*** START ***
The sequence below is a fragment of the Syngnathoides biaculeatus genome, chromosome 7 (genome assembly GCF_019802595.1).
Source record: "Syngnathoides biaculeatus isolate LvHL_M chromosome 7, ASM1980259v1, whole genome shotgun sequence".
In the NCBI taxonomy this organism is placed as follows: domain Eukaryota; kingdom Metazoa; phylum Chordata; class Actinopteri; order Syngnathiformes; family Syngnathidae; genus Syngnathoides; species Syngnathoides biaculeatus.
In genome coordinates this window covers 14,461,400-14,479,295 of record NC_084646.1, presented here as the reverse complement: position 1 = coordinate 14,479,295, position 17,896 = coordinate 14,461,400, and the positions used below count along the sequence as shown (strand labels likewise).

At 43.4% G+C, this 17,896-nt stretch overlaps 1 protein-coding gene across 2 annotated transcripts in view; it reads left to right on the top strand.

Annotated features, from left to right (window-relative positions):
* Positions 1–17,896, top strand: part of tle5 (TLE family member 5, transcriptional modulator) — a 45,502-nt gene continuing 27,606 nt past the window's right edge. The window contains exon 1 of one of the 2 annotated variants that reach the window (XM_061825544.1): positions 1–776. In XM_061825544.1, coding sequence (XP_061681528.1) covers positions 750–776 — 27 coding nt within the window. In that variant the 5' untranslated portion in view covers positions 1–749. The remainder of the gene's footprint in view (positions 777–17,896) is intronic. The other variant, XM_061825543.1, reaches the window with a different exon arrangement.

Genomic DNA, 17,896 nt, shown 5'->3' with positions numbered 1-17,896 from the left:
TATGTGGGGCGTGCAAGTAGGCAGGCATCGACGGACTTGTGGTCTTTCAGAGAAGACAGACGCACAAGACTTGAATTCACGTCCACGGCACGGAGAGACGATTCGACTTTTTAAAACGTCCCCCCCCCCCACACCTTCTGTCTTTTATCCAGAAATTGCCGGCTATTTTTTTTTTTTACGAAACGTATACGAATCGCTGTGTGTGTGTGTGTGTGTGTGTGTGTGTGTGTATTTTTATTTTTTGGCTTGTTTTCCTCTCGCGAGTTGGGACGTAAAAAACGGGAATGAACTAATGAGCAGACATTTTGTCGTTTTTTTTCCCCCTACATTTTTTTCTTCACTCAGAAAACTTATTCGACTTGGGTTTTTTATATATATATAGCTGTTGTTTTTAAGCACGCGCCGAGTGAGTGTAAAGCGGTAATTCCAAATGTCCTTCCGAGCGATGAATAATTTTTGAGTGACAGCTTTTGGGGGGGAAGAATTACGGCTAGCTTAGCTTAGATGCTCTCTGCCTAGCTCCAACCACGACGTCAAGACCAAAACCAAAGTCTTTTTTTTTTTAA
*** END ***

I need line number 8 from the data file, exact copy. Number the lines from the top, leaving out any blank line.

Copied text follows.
Genomic DNA, 17,896 nt, shown 5'->3' with positions numbered 1-17,896 from the left: